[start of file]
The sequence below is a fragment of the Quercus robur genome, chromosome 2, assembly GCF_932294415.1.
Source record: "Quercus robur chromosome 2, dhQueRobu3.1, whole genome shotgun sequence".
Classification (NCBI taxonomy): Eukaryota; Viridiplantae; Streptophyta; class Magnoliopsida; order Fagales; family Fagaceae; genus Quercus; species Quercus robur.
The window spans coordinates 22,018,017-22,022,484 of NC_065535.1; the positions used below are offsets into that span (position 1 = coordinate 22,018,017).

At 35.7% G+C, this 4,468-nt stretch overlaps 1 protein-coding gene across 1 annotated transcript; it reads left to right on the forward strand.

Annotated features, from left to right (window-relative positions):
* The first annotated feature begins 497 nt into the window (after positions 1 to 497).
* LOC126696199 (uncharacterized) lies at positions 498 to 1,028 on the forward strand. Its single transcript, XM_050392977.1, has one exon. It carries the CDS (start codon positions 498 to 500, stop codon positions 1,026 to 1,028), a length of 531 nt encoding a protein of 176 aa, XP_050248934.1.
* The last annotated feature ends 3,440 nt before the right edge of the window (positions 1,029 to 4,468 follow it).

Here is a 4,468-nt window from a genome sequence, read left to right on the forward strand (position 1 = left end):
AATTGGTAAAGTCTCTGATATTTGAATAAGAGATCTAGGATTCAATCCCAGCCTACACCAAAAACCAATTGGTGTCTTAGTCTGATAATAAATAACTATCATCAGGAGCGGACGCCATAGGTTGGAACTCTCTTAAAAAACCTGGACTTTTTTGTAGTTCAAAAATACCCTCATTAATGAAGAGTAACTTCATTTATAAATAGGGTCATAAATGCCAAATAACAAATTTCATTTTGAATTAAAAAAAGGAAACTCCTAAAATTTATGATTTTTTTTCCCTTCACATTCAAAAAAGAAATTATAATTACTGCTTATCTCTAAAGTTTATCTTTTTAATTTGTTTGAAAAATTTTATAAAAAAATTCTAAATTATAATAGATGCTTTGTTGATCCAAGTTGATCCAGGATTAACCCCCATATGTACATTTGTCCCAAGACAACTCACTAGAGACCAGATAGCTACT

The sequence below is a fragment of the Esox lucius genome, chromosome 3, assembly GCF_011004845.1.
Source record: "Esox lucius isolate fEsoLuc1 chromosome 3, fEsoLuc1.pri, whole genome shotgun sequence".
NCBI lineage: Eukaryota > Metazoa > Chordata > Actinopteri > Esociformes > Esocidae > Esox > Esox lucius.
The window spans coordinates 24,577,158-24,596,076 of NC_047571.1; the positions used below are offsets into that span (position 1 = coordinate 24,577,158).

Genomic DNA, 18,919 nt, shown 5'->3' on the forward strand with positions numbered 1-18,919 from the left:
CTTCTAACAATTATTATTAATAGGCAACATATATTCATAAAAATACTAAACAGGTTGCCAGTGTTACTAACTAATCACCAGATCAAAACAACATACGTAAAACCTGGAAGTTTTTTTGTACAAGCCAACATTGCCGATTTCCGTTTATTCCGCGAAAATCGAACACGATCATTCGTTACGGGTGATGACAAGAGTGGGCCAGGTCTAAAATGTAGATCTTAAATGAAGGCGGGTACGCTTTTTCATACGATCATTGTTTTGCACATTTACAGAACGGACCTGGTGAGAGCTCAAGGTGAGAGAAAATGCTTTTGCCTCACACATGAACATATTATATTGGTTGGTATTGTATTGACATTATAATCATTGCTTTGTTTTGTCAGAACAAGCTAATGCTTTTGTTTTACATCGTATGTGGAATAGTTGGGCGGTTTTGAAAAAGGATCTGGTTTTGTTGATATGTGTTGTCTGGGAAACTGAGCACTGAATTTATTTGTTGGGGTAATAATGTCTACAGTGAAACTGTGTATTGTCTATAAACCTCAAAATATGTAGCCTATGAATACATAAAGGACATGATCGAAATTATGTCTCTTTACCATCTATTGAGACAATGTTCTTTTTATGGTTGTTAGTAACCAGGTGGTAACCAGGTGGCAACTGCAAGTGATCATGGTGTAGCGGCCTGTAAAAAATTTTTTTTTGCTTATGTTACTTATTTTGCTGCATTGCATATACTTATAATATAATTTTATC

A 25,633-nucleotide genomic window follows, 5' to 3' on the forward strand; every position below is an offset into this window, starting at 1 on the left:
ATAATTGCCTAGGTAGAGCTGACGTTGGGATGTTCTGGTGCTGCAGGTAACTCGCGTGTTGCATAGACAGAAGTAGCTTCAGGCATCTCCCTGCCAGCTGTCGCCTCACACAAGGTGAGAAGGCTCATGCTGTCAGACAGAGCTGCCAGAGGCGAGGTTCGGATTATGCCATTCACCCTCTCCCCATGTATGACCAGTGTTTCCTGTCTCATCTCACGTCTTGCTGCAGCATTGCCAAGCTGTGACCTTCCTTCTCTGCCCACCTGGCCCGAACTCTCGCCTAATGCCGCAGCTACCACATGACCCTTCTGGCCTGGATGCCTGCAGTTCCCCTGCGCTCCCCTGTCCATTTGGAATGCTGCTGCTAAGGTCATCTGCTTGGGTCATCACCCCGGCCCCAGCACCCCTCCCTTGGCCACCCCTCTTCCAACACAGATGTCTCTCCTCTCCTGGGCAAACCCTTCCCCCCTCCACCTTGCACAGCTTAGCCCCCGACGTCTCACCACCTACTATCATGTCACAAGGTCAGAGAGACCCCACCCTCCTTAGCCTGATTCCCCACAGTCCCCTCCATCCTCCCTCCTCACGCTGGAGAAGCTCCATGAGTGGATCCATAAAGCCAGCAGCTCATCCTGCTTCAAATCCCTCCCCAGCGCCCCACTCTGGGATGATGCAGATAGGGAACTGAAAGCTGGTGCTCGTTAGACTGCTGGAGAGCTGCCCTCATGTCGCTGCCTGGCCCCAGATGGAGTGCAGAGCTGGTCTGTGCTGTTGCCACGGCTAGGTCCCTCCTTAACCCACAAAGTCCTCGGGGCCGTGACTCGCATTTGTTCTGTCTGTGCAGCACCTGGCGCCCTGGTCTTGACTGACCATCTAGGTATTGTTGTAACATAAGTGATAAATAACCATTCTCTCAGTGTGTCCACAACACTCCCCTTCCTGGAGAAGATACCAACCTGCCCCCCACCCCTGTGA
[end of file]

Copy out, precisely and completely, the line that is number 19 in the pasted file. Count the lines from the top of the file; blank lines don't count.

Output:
ATAATTGCCTAGGTAGAGCTGACGTTGGGATGTTCTGGTGCTGCAGGTAACTCGCGTGTTGCATAGACAGAAGTAGCTTCAGGCATCTCCCTGCCAGCTGTCGCCTCACACAAGGTGAGAAGGCTCATGCTGTCAGACAGAGCTGCCAGAGGCGAGGTTCGGATTATGCCATTCACCCTCTCCCCATGTATGACCAGTGTTTCCTGTCTCATCTCACGTCTTGCTGCAGCATTGCCAAGCTGTGACCTTCCTTCTCTGCCCACCTGGCCCGAACTCTCGCCTAATGCCGCAGCTACCACATGACCCTTCTGGCCTGGATGCCTGCAGTTCCCCTGCGCTCCCCTGTCCATTTGGAATGCTGCTGCTAAGGTCATCTGCTTGGGTCATCACCCCGGCCCCAGCACCCCTCCCTTGGCCACCCCTCTTCCAACACAGATGTCTCTCCTCTCCTGGGCAAACCCTTCCCCCCTCCACCTTGCACAGCTTAGCCCCCGACGTCTCACCACCTACTATCATGTCACAAGGTCAGAGAGACCCCACCCTCCTTAGCCTGATTCCCCACAGTCCCCTCCATCCTCCCTCCTCACGCTGGAGAAGCTCCATGAGTGGATCCATAAAGCCAGCAGCTCATCCTGCTTCAAATCCCTCCCCAGCGCCCCACTCTGGGATGATGCAGATAGGGAACTGAAAGCTGGTGCTCGTTAGACTGCTGGAGAGCTGCCCTCATGTCGCTGCCTGGCCCCAGATGGAGTGCAGAGCTGGTCTGTGCTGTTGCCACGGCTAGGTCCCTCCTTAACCCACAAAGTCCTCGGGGCCGTGACTCGCATTTGTTCTGTCTGTGCAGCACCTGGCGCCCTGGTCTTGACTGACCATCTAGGTATTGTTGTAACATAAGTGATAAATAACCATTCTCTCAGTGTGTCCACAACACTCCCCTTCCTGGAGAAGATACCAACCTGCCCCCCACCCCTGTGA